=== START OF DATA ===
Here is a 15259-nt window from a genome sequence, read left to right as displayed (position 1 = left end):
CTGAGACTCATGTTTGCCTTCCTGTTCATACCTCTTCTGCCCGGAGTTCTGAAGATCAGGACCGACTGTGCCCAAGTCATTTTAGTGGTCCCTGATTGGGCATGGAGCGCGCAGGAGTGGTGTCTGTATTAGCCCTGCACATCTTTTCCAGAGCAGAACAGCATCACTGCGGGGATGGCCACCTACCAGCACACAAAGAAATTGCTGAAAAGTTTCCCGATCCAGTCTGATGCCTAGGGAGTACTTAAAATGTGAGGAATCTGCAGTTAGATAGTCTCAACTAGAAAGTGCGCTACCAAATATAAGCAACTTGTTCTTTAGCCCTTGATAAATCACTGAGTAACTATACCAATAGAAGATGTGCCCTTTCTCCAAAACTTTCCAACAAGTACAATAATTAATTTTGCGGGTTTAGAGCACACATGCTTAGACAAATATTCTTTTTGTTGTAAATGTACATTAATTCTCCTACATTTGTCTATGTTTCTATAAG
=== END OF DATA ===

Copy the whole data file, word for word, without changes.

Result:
Here is a 15259-nt window from a genome sequence, read left to right as displayed (position 1 = left end):
CTGAGACTCATGTTTGCCTTCCTGTTCATACCTCTTCTGCCCGGAGTTCTGAAGATCAGGACCGACTGTGCCCAAGTCATTTTAGTGGTCCCTGATTGGGCATGGAGCGCGCAGGAGTGGTGTCTGTATTAGCCCTGCACATCTTTTCCAGAGCAGAACAGCATCACTGCGGGGATGGCCACCTACCAGCACACAAAGAAATTGCTGAAAAGTTTCCCGATCCAGTCTGATGCCTAGGGAGTACTTAAAATGTGAGGAATCTGCAGTTAGATAGTCTCAACTAGAAAGTGCGCTACCAAATATAAGCAACTTGTTCTTTAGCCCTTGATAAATCACTGAGTAACTATACCAATAGAAGATGTGCCCTTTCTCCAAAACTTTCCAACAAGTACAATAATTAATTTTGCGGGTTTAGAGCACACATGCTTAGACAAATATTCTTTTTGTTGTAAATGTACATTAATTCTCCTACATTTGTCTATGTTTCTATAAG